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FGCU admissions spikes after March Madness run

FGCU admissions spikes after March Madness run
The Cohen Center can be seen on across from one of the many ponds around FGCU's campus. (EN Photo / Kelli Krebs)

You could call it Florida Gulf Coast University’s own Hail Mary, and it’s boosting admissions.

FGCU shocked the college basketball world after beating Georgetown and San Diego State in March. It was the story of the NCAA Tournament, and a whirlwind of media and prospective students began flying into the Fort Myers area.

“The primary form of mass media advertising by academic institutions in the United States is, arguably, through their athletic programs,” said Harvard Business School Assistant Professor of marketing Doug J. Chung on HBS Working Knowledge website.

When asking Chung about FGCU, he said, “I watched with delight as Florida Gulf Coast University made it through the tournament earlier this year.

Although my research paper is about the advertising effect of college football, I am assuming the effect would hold for success in basketball as well.”

From March 21 to March 25, visits on the admissions page of the FGCU website jumped from 2,280 to 42,793, according to ESPN’s Kristi Dosh. The visits to the school website jumped from 47,067 to 230,985 and the athletics website visits jumped from 8,177 to 117,113, according to school records. This phenomenon is also known as the “Flutie Effect”.

The Flutie Effect is based on the 1984 Boston College-Miami football game when quarterback Doug Flutie threw a lastsecond 48-yard “Hail Mary” pass to beat Miami 47-45.

In the following two years, according to Chung’s research, Boston College’s application rates shot up 30 percent. This has been an occurrence at multiple universities after a period of athletic success. According to ESPN, when Northern Iowa beat the top-seeded Kansas University Jayhawks in the 2010 NCAA Tournament, calls to the university admissions office spiked 30 percent. When Butler reached the national title game in 2010 NCAA Tournament, applications went up 41 percent.

So what has happened at FGCU? “At this time we would expect to see an increase in applications and we have,” said Marc Laviolette, the FGCU Director of Admissions. “However it is still early and taking a snapshot of where we are in applications compared to last year at this time is just one point in time and will not necessarily translate into a final percentage increase. We receive applications for next fall starting in September with the final deadline May 1st. At this point we are up in freshman applications by 27%.”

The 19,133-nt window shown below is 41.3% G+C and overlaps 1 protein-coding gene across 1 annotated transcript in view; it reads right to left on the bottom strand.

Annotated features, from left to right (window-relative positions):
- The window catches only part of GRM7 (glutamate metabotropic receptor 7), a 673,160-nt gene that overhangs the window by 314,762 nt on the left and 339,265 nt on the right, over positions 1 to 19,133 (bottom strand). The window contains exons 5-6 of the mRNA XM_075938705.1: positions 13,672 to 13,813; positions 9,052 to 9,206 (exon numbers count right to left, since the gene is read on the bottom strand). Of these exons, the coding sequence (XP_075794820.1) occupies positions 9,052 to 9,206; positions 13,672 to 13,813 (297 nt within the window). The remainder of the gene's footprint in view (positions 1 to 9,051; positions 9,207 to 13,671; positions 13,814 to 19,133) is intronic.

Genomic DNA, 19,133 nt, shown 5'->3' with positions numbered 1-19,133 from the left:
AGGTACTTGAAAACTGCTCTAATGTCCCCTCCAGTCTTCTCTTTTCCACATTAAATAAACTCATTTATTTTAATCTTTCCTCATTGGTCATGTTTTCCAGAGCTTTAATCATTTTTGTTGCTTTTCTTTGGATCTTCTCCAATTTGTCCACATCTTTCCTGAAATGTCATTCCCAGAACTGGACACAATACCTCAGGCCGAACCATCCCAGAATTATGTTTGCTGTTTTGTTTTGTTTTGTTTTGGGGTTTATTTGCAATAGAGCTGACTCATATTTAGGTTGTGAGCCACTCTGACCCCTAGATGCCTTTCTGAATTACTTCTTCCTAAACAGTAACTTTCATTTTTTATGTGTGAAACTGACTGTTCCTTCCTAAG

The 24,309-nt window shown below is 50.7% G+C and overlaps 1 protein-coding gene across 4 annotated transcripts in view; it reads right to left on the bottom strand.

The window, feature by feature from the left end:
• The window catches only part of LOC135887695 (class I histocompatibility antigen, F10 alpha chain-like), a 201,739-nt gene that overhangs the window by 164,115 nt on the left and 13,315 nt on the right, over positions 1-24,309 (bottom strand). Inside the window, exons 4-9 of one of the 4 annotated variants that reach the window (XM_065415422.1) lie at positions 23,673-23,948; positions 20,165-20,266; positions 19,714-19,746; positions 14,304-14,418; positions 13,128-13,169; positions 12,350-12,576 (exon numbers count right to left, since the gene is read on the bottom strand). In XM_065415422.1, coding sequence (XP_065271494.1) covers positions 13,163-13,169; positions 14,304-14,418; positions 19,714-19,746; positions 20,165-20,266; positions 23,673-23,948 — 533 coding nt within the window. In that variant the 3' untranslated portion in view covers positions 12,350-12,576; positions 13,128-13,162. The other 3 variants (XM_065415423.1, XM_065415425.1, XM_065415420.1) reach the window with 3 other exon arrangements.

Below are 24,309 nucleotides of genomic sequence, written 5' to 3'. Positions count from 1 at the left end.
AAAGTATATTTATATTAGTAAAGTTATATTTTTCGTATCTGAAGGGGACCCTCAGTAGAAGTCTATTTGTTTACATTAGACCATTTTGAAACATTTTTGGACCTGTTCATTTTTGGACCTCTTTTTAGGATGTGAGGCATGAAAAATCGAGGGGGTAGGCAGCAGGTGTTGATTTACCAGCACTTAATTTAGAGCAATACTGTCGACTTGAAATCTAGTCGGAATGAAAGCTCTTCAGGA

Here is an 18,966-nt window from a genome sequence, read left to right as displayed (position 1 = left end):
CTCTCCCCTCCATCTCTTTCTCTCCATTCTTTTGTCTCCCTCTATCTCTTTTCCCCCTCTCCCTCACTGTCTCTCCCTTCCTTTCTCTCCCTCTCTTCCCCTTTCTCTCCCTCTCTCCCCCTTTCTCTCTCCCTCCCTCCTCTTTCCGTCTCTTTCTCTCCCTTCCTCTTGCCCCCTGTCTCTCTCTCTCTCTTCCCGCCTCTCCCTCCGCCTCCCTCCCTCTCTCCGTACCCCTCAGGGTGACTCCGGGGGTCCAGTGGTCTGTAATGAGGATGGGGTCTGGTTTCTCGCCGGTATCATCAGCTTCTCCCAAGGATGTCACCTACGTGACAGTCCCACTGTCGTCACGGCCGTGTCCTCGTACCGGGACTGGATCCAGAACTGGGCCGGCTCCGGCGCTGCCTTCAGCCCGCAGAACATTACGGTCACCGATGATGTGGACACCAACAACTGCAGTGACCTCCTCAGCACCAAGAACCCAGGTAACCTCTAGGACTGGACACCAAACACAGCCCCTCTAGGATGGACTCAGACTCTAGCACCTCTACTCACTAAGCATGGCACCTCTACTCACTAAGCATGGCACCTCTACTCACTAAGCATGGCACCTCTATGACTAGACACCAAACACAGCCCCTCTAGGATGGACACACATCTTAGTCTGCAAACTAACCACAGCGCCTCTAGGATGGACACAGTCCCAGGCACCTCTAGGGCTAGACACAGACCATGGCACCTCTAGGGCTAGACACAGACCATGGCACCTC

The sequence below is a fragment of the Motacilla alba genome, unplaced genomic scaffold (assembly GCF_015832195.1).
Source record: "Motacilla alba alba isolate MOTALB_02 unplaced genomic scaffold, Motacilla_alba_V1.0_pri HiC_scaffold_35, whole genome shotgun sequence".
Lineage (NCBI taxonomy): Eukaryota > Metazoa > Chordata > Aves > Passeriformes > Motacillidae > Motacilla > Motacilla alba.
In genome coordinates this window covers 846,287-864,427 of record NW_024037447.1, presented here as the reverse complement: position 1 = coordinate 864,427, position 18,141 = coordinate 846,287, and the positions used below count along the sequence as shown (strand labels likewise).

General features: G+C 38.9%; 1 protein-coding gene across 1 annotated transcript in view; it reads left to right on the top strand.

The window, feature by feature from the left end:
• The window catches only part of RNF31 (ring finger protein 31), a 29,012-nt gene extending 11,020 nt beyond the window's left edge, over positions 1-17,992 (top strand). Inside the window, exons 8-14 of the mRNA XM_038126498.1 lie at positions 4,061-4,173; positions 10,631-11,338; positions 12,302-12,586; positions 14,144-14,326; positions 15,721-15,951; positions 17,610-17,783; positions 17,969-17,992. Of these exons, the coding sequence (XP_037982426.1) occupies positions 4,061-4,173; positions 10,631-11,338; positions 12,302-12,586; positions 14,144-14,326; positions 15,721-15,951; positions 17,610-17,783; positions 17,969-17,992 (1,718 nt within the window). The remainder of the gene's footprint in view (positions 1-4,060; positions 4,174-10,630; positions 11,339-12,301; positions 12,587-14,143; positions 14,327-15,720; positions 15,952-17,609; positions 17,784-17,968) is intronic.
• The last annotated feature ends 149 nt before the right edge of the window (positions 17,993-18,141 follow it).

With regards to the Flutie Effect, Laviolette said, “There is a cause and effect between athletic success/publicity and increases in applications. Whether that translates to increases in admission and enrollment is solely dependent on whether or not we see an increase in quality applications and if we can accommodate a subsequent increase in new student enrollment.”

Students at local high schools are starting to look at FGCU differently after March Madness.

“I thought about going to FGCU before March Madness, but I think it became more appealing due to the fact it’s more popular and I like schools with a larger student body,” said Alyx Gonzalez, a senior at Gateway Charter High School.

This hike in admissions is not FGCU’s largest, though. According to Laviolette, in the fall of 2005-06, admissions went up 35%. “We have experienced increases in applications every year since the university opened,” Laviolette said. “My department has always been challenged to keep up with the ever-increasing numbers of applications. I do not think that will change.

We will continue to look for ways to improve our processing to keep up with the numbers. The university is managing the growth rate to ensure that we can accommodate the increases and still offer a quality education. Student success is our top priority and that will continue. We may have to become a little more selective in admissions but not to the extent that we would change our mission and our commitment to Southwest Florida.”

 

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